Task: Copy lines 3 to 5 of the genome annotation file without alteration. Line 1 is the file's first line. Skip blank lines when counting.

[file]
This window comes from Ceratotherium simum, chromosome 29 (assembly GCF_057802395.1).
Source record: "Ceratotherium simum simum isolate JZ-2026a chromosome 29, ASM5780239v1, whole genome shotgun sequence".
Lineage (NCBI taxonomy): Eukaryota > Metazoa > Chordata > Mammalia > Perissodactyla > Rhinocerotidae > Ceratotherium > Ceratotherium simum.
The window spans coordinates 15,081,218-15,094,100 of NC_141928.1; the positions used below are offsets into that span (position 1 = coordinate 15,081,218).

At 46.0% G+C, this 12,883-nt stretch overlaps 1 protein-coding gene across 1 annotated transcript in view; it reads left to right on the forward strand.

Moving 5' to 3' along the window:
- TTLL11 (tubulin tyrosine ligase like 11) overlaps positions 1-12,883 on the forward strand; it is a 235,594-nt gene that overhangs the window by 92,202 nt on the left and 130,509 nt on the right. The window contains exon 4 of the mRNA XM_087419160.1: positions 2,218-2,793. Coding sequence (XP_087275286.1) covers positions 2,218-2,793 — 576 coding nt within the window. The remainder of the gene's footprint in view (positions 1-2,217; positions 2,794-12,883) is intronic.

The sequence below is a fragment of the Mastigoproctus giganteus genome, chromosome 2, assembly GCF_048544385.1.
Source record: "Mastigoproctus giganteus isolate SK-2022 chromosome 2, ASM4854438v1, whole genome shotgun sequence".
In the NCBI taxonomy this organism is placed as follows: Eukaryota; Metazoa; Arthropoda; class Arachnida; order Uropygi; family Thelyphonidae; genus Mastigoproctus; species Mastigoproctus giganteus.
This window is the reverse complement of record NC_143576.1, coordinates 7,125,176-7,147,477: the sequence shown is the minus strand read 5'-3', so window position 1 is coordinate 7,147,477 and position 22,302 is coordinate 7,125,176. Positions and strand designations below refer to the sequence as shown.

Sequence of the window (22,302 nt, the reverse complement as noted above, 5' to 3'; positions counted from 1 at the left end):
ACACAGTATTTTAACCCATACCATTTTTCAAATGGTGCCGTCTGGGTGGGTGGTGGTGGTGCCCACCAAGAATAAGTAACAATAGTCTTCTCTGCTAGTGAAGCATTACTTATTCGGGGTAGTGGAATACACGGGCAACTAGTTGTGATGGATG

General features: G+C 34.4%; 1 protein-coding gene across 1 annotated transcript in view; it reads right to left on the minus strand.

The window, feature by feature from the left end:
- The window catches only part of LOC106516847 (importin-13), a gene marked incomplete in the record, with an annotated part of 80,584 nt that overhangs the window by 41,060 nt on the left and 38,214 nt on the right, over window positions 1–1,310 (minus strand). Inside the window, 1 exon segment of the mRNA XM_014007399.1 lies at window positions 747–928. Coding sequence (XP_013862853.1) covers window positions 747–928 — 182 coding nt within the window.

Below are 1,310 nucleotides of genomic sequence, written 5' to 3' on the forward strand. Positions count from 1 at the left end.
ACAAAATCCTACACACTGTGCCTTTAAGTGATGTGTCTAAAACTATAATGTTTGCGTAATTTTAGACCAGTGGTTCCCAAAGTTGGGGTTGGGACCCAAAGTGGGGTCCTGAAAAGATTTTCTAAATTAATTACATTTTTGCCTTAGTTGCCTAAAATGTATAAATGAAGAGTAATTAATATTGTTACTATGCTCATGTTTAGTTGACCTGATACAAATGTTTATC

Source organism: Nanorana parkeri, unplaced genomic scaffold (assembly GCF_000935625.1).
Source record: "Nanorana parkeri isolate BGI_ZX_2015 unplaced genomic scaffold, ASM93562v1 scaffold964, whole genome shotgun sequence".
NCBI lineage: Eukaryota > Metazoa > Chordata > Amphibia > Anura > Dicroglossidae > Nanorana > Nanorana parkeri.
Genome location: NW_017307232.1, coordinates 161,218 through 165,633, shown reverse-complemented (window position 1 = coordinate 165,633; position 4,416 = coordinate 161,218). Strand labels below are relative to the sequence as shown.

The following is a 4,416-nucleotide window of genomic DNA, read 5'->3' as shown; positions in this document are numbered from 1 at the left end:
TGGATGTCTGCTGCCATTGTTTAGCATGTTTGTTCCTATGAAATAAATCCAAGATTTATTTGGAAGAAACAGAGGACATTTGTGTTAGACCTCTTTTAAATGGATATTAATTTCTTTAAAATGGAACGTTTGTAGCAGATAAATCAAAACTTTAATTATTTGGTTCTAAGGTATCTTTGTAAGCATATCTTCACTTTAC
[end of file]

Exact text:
Lineage (NCBI taxonomy): Eukaryota > Metazoa > Chordata > Mammalia > Perissodactyla > Rhinocerotidae > Ceratotherium > Ceratotherium simum.
The window spans coordinates 15,081,218-15,094,100 of NC_141928.1; the positions used below are offsets into that span (position 1 = coordinate 15,081,218).

At 46.0% G+C, this 12,883-nt stretch overlaps 1 protein-coding gene across 1 annotated transcript in view; it reads left to right on the forward strand.